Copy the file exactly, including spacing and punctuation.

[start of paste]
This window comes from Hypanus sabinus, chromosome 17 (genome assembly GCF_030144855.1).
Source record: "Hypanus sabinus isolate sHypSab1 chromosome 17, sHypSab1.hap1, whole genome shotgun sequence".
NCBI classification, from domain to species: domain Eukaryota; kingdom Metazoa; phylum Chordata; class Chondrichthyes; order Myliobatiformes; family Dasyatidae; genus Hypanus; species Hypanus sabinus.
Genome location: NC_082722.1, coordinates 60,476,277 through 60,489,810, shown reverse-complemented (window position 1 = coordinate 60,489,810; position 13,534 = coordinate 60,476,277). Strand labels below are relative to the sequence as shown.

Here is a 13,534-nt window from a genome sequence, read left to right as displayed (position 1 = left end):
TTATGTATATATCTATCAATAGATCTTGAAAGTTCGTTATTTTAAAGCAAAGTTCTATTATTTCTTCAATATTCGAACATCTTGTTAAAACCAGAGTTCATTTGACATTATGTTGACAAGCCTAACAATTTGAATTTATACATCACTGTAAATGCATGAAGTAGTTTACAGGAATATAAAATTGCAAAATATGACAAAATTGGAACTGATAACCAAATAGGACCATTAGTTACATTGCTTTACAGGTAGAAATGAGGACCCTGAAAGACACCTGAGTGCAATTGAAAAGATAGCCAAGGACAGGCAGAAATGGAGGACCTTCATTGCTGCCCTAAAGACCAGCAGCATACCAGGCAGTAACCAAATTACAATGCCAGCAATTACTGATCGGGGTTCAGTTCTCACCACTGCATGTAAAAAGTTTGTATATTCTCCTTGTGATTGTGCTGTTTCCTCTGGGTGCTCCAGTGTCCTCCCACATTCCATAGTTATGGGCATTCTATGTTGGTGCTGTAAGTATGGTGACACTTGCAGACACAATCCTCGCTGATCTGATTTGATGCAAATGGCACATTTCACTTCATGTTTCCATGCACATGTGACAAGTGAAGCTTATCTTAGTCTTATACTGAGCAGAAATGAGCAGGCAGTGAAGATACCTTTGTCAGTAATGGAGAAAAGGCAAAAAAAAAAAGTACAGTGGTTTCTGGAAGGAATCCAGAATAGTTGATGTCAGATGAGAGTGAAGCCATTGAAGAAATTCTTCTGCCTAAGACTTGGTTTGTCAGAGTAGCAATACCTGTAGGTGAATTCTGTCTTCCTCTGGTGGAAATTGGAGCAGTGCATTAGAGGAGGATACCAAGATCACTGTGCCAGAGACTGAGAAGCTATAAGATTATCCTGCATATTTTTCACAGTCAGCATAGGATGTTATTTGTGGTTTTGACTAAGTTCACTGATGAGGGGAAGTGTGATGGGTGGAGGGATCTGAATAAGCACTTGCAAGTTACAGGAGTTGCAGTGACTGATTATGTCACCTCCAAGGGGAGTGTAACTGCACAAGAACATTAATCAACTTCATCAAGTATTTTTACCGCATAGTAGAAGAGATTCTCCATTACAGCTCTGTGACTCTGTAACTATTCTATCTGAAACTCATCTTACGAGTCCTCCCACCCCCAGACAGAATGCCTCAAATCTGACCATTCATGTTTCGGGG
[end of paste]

This window comes from Hypanus sabinus, chromosome 17 (genome assembly GCF_030144855.1).
Source record: "Hypanus sabinus isolate sHypSab1 chromosome 17, sHypSab1.hap1, whole genome shotgun sequence".
NCBI classification, from domain to species: domain Eukaryota; kingdom Metazoa; phylum Chordata; class Chondrichthyes; order Myliobatiformes; family Dasyatidae; genus Hypanus; species Hypanus sabinus.
Genome location: NC_082722.1, coordinates 60,476,277 through 60,489,810, shown reverse-complemented (window position 1 = coordinate 60,489,810; position 13,534 = coordinate 60,476,277). Strand labels below are relative to the sequence as shown.

Here is a 13,534-nt window from a genome sequence, read left to right as displayed (position 1 = left end):
TTATGTATATATCTATCAATAGATCTTGAAAGTTCGTTATTTTAAAGCAAAGTTCTATTATTTCTTCAATATTCGAACATCTTGTTAAAACCAGAGTTCATTTGACATTATGTTGACAAGCCTAACAATTTGAATTTATACATCACTGTAAATGCATGAAGTAGTTTACAGGAATATAAAATTGCAAAATATGACAAAATTGGAACTGATAACCAAATAGGACCATTAGTTACATTGCTTTACAGGTAGAAATGAGGACCCTGAAAGACACCTGAGTGCAATTGAAAAGATAGCCAAGGACAGGCAGAAATGGAGGACCTTCATTGCTGCCCTAAAGACCAGCAGCATACCAGGCAGTAACCAAATTACAATGCCAGCAATTACTGATCGGGGTTCAGTTCTCACCACTGCATGTAAAAAGTTTGTATATTCTCCTTGTGATTGTGCTGTTTCCTCTGGGTGCTCCAGTGTCCTCCCACATTCCATAGTTATGGGCATTCTATGTTGGTGCTGTAAGTATGGTGACACTTGCAGACACAATCCTCGCTGATCTGATTTGATGCAAATGGCACATTTCACTTCATGTTTCCATGCACATGTGACAAGTGAAGCTTATCTTAGTCTTATACTGAGCAGAAATGAGCAGGCAGTGAAGATACCTTTGTCAGTAATGGAGAAAAGGCAAAAAAAAAAAGTACAGTGGTTTCTGGAAGGAATCCAGAATAGTTGATGTCAGATGAGAGTGAAGCCATTGAAGAAATTCTTCTGCCTAAGACTTGGTTTGTCAGAGTAGCAATACCTGTAGGTGAATTCTGTCTTCCTCTGGTGGAAATTGGAGCAGTGCATTAGAGGAGGATACCAAGATCACTGTGCCAGAGACTGAGAAGCTATAAGATTATCCTGCATATTTTTCACAGTCAGCATAGGATGTTATTTGTGGTTTTGACTAAGTTCACTGATGAGGGGAAGTGTGATGGGTGGAGGGATCTGAATAAGCACTTGCAAGTTACAGGAGTTGCAGTGACTGATTATGTCACCTCCAAGGGGAGTGTAACTGCACAAGAACATTAATCAACTTCATCAAGTATTTTTACCGCATAGTAGAAGAGATTCTCCATTACAGCTCTGTGACTCTGTAACTATTCTATCTGAAACTCATCTTACGAGTCCTCCCACCCCCAGACAGAATGCCTCAAATCTGACCATTCATGTTTCGGGG